Fake news during GE15: Whom should we blame?

FAKE news, hate speech, manipulation and misinformation are creeping through all social media platforms at a high percentage. This was the case during the 15th General Elections (GE15) as well.

Political parties used various media sources to persuade and invite people to engage in public discourse and provocation, and participate in campaigns alongside politicians using the media to spread fake news regarding other parties.

As more people rely on social media as a source of news, there are concerns that some content could sway audiences, making them unable to distinguish the truth from political propaganda.

During GE15, several political parties hired TikTok influencers for their political campaign to push their agenda to cultivate votes and provocation, especially from the younger generation. 

After all, nearly half of Generation Zs would rather use social media than web search engines, according to Google’s internal data.

Besides that, the average understanding and perception of politics are shaped by what the media is portraying.

Ironically, some in support of such content are citing Article 10 of the Federal Constitution, which protects citizens’ right to free speech, to support their argument that everyone is free to express their opinions – never thinking that they are jeopardising our national interest within the current democratic society.

While social media platforms and the Internet are crucial to our everyday lives today, they also bring harm to society when they are used to spread fake information, including fake news about politicians and political parties.

As Malaysia legally and rightfully voted for their preferred candidate, the election was, without a doubt, legitimate. However, did misleading news affect the choice of the winning candidate?

Prime Minister Datuk Seri Anwar Ibrahim

A myth

Zooming through the lens of jurisprudence and American political and ethical philosopher John Rawls’ principles of social justice, we will accept that the concept of absolute freedom is a myth in social contexts.

Hence, we would describe the acts of people who freely spread false information about politics as irresponsible because they would affect national peace.

Recall that English philosopher and economist J.S. Mill said he would only advocate forceful proscriptions of speech or expression if said speech could be harmful to others or be construed as being hate speech.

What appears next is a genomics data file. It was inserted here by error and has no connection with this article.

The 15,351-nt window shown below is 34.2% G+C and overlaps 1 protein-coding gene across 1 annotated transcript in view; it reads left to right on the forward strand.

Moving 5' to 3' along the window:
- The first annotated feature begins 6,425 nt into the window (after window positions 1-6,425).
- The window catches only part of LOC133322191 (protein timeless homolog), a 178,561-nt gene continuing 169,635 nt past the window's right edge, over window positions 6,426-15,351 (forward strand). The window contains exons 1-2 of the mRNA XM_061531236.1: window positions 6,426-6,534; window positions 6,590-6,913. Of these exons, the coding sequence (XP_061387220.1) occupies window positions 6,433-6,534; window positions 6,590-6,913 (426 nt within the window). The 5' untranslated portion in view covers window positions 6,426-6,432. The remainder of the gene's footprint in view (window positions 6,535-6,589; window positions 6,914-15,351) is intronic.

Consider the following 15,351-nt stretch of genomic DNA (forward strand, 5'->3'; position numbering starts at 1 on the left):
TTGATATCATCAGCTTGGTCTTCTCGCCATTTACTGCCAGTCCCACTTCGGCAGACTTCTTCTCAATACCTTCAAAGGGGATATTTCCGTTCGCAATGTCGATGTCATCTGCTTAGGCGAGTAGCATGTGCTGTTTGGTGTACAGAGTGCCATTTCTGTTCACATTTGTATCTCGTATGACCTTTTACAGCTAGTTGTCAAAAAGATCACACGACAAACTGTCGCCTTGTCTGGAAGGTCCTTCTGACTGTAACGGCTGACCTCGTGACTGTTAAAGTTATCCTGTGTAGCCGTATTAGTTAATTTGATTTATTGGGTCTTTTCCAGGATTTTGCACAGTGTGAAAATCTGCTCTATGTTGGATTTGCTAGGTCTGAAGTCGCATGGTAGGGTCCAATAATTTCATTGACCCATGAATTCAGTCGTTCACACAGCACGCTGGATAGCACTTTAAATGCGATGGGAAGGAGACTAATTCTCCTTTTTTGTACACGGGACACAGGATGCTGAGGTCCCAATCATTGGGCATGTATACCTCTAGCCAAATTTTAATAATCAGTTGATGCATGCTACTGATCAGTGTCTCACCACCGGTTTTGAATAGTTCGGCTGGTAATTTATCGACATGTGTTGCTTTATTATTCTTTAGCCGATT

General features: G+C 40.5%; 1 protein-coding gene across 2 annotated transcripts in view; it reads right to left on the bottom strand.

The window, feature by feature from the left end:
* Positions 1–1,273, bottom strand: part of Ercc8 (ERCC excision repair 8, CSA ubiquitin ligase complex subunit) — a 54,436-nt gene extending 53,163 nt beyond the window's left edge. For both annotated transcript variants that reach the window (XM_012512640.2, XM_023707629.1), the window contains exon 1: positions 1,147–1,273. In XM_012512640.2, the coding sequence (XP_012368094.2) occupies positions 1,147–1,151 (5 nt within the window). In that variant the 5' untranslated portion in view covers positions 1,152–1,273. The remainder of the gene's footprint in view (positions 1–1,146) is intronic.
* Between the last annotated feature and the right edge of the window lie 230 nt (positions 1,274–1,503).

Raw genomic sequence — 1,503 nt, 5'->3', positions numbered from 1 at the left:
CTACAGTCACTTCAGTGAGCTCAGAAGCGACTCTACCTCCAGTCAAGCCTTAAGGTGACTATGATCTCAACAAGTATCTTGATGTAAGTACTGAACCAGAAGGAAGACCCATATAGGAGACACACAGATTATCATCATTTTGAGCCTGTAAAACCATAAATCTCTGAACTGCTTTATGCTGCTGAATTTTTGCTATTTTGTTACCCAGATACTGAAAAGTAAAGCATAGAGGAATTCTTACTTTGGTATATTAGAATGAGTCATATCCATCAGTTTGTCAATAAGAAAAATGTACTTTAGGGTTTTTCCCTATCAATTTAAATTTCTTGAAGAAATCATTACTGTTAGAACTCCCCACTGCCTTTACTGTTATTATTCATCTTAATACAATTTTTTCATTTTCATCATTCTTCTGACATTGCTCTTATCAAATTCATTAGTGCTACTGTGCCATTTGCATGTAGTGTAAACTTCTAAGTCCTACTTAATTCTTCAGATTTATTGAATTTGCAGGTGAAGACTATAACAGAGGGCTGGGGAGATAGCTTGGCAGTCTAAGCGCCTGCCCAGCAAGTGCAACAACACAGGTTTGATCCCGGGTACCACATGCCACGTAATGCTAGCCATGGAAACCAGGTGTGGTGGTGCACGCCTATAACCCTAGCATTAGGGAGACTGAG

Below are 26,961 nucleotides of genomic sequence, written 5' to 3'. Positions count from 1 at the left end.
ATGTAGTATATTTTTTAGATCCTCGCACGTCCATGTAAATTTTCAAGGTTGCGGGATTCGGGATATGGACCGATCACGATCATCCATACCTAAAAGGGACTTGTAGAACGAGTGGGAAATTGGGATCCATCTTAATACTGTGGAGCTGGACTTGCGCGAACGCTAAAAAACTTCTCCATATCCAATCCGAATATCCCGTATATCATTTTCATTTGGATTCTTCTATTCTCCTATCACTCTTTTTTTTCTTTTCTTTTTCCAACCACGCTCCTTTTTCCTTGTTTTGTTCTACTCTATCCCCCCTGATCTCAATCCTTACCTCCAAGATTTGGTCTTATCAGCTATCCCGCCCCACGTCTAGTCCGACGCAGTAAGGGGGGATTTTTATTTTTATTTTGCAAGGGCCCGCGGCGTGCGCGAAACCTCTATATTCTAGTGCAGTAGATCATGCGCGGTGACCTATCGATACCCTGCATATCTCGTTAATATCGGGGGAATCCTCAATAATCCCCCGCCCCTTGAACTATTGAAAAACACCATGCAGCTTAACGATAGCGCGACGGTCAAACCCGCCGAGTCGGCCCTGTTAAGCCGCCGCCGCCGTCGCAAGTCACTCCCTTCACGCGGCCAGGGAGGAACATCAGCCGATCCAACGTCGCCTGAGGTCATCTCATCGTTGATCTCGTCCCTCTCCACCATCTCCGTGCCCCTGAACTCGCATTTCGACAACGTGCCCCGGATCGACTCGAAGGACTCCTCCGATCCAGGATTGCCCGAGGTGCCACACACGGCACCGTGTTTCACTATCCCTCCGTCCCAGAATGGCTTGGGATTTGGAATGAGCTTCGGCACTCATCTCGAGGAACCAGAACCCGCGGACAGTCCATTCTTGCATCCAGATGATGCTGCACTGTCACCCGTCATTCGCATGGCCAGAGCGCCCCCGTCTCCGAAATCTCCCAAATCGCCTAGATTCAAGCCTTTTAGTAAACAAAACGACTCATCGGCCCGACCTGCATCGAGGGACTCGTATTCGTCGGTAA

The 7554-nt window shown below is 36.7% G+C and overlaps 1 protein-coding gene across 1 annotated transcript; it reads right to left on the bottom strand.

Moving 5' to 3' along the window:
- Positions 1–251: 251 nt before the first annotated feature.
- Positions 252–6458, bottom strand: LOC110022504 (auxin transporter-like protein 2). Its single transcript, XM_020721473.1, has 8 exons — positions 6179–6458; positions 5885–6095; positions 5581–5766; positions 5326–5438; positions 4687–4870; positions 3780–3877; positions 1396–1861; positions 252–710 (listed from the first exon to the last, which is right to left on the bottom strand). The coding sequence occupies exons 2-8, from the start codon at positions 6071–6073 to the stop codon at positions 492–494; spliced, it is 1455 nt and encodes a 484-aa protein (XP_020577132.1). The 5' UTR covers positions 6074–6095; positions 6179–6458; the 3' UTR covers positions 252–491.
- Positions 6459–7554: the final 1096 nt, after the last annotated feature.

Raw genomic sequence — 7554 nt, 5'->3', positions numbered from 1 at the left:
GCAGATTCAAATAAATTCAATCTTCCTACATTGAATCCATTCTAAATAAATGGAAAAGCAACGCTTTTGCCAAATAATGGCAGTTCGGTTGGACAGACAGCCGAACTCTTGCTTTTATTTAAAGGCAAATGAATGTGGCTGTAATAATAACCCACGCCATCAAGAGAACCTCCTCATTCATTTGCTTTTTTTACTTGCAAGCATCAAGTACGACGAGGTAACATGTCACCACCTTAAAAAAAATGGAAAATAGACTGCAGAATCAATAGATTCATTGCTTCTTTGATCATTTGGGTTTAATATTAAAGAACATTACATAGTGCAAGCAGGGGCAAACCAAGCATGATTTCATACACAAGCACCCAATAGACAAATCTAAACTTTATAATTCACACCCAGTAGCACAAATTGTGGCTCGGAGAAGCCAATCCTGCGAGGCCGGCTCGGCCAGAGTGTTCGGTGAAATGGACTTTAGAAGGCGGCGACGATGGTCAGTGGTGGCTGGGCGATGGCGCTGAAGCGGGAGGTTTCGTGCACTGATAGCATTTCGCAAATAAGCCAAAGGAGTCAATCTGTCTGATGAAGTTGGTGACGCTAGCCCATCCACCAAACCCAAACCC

What about the cybertrooper, who while waiting for a new government to be formed, touched on racial and religious sentiments in TikTok and propagated racism targeted at Malay-Muslims viewers, alleging political dominance by the DAP if the party led the country, which indirectly insulted the country’s monarchy after the elections?

Free and fair elections play a critical role in political transitions by advancing democratisation and political liberalisation, which helps to promote peace and a democratic political transformation that leads to increased stability and prosperity.

Hence, spreading false information about fake news is detrimental to our nation’s interest.

In a situation where there is a conflict of interest between an individual’s liberty to speak freely and the public interest of society, we must know where to draw the line.

Those who continue to spread false information could be emboldened by the laxity of the authorities in enforcing the relevant legislation. Therefore, strict enforcement must be carried out against them for the good of the public.

In addition, it is vital to create awareness of the harm caused by the propagation of false information among the public. – Nov 27, 2022


Sajanee Sukumaran is a third-year law undergraduate at Universiti Kebangsaan Malaysia (UKM), while Dr Nabeel Mahdi Althabhawi is a lecturer at the public varsity’s law faculty.

The views expressed are solely of the author and do not necessarily reflect those of Focus Malaysia.


Main photo credit: World of Buzz

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